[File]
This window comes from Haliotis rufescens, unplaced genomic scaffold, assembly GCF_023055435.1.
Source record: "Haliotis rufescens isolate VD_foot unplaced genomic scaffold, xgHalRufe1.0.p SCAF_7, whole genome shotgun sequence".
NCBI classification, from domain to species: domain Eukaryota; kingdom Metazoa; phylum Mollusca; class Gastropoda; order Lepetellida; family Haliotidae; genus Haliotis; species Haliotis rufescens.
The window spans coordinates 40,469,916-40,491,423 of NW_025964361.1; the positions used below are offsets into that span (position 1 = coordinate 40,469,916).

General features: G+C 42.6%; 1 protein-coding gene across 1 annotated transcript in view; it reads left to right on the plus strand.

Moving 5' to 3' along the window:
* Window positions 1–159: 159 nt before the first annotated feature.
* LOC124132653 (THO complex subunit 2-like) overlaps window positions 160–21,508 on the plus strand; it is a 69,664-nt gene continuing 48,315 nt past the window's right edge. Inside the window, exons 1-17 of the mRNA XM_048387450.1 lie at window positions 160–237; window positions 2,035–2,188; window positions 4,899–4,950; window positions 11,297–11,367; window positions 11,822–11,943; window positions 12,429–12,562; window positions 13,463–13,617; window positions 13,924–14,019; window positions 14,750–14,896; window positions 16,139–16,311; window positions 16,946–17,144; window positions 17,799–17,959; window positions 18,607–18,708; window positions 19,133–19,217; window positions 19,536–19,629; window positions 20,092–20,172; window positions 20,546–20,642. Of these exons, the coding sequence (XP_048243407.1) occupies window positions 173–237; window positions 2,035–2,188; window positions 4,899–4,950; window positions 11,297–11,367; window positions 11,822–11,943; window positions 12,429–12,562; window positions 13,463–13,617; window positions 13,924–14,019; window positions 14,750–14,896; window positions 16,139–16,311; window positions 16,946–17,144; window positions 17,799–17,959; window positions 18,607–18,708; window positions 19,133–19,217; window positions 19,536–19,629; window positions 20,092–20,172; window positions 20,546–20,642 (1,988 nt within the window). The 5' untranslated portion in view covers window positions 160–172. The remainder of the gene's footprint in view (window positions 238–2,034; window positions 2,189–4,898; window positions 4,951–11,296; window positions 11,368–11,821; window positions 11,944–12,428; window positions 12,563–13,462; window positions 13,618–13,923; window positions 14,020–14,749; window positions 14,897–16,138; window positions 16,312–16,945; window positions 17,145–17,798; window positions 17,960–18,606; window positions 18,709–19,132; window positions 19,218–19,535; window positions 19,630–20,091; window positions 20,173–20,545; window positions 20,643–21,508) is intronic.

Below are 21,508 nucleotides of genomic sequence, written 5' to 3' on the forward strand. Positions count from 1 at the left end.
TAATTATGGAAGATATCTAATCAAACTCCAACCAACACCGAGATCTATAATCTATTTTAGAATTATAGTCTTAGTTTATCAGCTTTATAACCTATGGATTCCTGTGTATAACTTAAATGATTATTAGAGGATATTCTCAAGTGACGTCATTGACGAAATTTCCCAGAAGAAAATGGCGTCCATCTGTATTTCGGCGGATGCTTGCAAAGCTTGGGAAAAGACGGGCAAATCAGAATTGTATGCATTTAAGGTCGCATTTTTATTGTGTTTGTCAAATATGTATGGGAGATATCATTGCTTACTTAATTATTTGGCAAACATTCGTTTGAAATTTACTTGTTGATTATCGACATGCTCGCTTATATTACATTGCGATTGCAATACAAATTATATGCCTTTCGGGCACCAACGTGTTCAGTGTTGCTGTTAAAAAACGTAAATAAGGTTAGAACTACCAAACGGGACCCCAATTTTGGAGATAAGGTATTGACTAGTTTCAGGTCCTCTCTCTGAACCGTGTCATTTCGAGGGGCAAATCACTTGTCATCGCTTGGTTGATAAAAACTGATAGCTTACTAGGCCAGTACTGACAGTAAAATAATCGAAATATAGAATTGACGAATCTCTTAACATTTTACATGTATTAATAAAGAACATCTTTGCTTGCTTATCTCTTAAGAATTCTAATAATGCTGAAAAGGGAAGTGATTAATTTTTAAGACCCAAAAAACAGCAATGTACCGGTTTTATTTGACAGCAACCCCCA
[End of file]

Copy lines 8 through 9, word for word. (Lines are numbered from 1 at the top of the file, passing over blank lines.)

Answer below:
* LOC124132653 (THO complex subunit 2-like) overlaps window positions 160–21,508 on the plus strand; it is a 69,664-nt gene continuing 48,315 nt past the window's right edge. Inside the window, exons 1-17 of the mRNA XM_048387450.1 lie at window positions 160–237; window positions 2,035–2,188; window positions 4,899–4,950; window positions 11,297–11,367; window positions 11,822–11,943; window positions 12,429–12,562; window positions 13,463–13,617; window positions 13,924–14,019; window positions 14,750–14,896; window positions 16,139–16,311; window positions 16,946–17,144; window positions 17,799–17,959; window positions 18,607–18,708; window positions 19,133–19,217; window positions 19,536–19,629; window positions 20,092–20,172; window positions 20,546–20,642. Of these exons, the coding sequence (XP_048243407.1) occupies window positions 173–237; window positions 2,035–2,188; window positions 4,899–4,950; window positions 11,297–11,367; window positions 11,822–11,943; window positions 12,429–12,562; window positions 13,463–13,617; window positions 13,924–14,019; window positions 14,750–14,896; window positions 16,139–16,311; window positions 16,946–17,144; window positions 17,799–17,959; window positions 18,607–18,708; window positions 19,133–19,217; window positions 19,536–19,629; window positions 20,092–20,172; window positions 20,546–20,642 (1,988 nt within the window). The 5' untranslated portion in view covers window positions 160–172. The remainder of the gene's footprint in view (window positions 238–2,034; window positions 2,189–4,898; window positions 4,951–11,296; window positions 11,368–11,821; window positions 11,944–12,428; window positions 12,563–13,462; window positions 13,618–13,923; window positions 14,020–14,749; window positions 14,897–16,138; window positions 16,312–16,945; window positions 17,145–17,798; window positions 17,960–18,606; window positions 18,709–19,132; window positions 19,218–19,535; window positions 19,630–20,091; window positions 20,173–20,545; window positions 20,643–21,508) is intronic.

Below are 21,508 nucleotides of genomic sequence, written 5' to 3' on the forward strand. Positions count from 1 at the left end.